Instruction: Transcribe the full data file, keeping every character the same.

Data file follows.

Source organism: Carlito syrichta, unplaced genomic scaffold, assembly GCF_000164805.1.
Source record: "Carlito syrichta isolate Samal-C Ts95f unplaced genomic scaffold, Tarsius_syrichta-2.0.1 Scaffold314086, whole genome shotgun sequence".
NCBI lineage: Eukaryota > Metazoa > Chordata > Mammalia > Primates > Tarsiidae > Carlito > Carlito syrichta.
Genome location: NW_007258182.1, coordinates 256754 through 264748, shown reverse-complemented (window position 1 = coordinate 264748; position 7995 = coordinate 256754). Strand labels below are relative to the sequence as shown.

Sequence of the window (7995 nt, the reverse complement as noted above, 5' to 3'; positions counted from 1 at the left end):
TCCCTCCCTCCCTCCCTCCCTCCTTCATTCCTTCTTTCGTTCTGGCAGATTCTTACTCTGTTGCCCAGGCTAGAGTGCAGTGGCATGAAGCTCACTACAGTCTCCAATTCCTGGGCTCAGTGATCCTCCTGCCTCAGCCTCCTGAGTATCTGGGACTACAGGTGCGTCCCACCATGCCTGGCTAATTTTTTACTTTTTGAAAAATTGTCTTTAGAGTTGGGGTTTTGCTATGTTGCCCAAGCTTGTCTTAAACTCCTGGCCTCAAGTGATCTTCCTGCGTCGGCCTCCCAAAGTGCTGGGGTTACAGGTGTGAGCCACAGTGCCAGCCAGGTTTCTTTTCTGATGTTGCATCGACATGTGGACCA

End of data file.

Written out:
Source organism: Carlito syrichta, unplaced genomic scaffold, assembly GCF_000164805.1.
Source record: "Carlito syrichta isolate Samal-C Ts95f unplaced genomic scaffold, Tarsius_syrichta-2.0.1 Scaffold314086, whole genome shotgun sequence".
NCBI lineage: Eukaryota > Metazoa > Chordata > Mammalia > Primates > Tarsiidae > Carlito > Carlito syrichta.
Genome location: NW_007258182.1, coordinates 256754 through 264748, shown reverse-complemented (window position 1 = coordinate 264748; position 7995 = coordinate 256754). Strand labels below are relative to the sequence as shown.

Sequence of the window (7995 nt, the reverse complement as noted above, 5' to 3'; positions counted from 1 at the left end):
TCCCTCCCTCCCTCCCTCCCTCCTTCATTCCTTCTTTCGTTCTGGCAGATTCTTACTCTGTTGCCCAGGCTAGAGTGCAGTGGCATGAAGCTCACTACAGTCTCCAATTCCTGGGCTCAGTGATCCTCCTGCCTCAGCCTCCTGAGTATCTGGGACTACAGGTGCGTCCCACCATGCCTGGCTAATTTTTTACTTTTTGAAAAATTGTCTTTAGAGTTGGGGTTTTGCTATGTTGCCCAAGCTTGTCTTAAACTCCTGGCCTCAAGTGATCTTCCTGCGTCGGCCTCCCAAAGTGCTGGGGTTACAGGTGTGAGCCACAGTGCCAGCCAGGTTTCTTTTCTGATGTTGCATCGACATGTGGACCA